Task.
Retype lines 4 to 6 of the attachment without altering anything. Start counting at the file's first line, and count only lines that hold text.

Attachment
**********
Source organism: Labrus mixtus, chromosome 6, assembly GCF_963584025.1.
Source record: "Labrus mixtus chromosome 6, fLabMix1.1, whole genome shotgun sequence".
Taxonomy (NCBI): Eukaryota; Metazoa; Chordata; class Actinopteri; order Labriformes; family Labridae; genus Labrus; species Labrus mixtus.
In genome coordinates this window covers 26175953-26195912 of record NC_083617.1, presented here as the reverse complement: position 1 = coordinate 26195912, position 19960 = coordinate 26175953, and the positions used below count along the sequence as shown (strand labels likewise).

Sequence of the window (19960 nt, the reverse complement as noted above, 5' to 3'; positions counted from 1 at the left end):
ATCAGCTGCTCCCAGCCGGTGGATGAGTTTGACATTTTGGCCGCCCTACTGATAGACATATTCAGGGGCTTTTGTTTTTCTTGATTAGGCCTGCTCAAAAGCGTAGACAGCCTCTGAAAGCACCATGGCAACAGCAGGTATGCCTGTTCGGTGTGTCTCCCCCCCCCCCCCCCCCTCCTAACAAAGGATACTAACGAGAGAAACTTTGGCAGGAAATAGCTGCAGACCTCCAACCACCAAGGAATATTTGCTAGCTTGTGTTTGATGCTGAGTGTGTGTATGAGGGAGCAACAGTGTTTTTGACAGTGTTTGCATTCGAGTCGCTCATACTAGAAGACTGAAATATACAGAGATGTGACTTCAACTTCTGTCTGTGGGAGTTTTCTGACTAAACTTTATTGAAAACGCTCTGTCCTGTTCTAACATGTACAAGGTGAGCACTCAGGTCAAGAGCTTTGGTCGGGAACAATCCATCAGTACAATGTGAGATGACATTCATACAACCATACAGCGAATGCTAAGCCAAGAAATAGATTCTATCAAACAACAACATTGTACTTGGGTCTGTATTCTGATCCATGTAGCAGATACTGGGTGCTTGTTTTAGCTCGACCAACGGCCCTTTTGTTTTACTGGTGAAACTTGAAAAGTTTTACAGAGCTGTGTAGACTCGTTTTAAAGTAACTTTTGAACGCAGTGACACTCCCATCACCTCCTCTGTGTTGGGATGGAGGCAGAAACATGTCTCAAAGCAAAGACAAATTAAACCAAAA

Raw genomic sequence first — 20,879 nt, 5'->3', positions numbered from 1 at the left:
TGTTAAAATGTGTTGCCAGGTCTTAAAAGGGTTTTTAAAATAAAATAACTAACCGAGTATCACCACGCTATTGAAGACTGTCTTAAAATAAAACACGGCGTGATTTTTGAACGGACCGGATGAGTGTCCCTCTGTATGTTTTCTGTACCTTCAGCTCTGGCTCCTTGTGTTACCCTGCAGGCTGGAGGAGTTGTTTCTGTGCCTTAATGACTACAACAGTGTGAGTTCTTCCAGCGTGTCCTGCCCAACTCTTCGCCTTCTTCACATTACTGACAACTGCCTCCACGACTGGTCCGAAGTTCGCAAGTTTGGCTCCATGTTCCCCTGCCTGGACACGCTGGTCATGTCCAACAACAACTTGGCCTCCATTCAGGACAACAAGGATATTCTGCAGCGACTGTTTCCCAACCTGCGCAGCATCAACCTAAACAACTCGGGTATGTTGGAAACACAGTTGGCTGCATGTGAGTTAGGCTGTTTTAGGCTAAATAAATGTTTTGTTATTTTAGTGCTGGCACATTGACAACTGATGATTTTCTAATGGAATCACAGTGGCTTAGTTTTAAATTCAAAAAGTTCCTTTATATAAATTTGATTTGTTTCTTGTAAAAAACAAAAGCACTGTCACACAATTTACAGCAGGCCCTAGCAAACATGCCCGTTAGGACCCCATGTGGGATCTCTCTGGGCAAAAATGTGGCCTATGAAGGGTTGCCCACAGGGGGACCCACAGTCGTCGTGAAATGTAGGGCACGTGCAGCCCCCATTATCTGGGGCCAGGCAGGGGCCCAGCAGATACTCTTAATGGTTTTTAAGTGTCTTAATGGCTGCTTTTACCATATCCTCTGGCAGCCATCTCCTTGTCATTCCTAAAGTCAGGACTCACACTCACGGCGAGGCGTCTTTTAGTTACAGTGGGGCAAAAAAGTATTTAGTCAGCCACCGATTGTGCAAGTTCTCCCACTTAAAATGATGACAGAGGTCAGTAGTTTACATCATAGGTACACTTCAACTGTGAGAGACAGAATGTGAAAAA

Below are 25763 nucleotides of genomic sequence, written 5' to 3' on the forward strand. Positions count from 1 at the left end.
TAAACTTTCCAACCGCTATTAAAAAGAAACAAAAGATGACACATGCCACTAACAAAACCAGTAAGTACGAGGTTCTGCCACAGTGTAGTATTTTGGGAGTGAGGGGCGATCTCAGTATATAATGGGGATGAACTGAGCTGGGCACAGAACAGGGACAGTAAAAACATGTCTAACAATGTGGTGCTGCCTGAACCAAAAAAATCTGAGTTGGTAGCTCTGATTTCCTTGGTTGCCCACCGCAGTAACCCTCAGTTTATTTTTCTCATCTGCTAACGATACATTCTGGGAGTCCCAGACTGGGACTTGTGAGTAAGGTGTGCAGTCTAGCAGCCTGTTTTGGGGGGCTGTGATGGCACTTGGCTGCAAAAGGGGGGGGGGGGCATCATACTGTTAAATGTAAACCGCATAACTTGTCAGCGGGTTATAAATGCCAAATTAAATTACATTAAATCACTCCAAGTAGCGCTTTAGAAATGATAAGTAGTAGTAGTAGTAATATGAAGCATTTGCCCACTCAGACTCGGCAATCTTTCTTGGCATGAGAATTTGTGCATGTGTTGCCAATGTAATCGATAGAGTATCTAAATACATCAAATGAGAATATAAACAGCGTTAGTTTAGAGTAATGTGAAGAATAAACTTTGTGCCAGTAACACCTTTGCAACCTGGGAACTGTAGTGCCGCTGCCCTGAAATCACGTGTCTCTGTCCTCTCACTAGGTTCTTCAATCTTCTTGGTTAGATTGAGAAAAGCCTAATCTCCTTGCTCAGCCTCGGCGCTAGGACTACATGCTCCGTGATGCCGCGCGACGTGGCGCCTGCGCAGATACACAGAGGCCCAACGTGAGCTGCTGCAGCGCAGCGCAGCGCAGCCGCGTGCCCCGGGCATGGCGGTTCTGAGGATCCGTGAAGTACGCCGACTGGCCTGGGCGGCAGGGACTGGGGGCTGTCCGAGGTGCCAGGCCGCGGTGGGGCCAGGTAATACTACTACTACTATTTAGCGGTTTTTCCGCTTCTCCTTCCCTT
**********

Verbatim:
In genome coordinates this window covers 26175953-26195912 of record NC_083617.1, presented here as the reverse complement: position 1 = coordinate 26195912, position 19960 = coordinate 26175953, and the positions used below count along the sequence as shown (strand labels likewise).

Sequence of the window (19960 nt, the reverse complement as noted above, 5' to 3'; positions counted from 1 at the left end):
ATCAGCTGCTCCCAGCCGGTGGATGAGTTTGACATTTTGGCCGCCCTACTGATAGACATATTCAGGGGCTTTTGTTTTTCTTGATTAGGCCTGCTCAAAAGCGTAGACAGCCTCTGAAAGCACCATGGCAACAGCAGGTATGCCTGTTCGGTGTGTCTCCCCCCCCCCCCCCCCCTCCTAACAAAGGATACTAACGAGAGAAACTTTGGCAGGAAATAGCTGCAGACCTCCAACCACCAAGGAATATTTGCTAGCTTGTGTTTGATGCTGAGTGTGTGTATGAGGGAGCAACAGTGTTTTTGACAGTGTTTGCATTCGAGTCGCTCATACTAGAAGACTGAAATATACAGAGATGTGACTTCAACTTCTGTCTGTGGGAGTTTTCTGACTAAACTTTATTGAAAACGCTCTGTCCTGTTCTAACATGTACAAGGTGAGCACTCAGGTCAAGAGCTTTGGTCGGGAACAATCCATCAGTACAATGTGAGATGACATTCATACAACCATACAGCGAATGCTAAGCCAAGAAATAGATTCTATCAAACAACAACATTGTACTTGGGTCTGTATTCTGATCCATGTAGCAGATACTGGGTGCTTGTTTTAGCTCGACCAACGGCCCTTTTGTTTTACTGGTGAAACTTGAAAAGTTTTACAGAGCTGTGTAGACTCGTTTTAAAGTAACTTTTGAACGCAGTGACACTCCCATCACCTCCTCTGTGTTGGGATGGAGGCAGAAACATGTCTCAAAGCAAAGACAAATTAAACCAAAA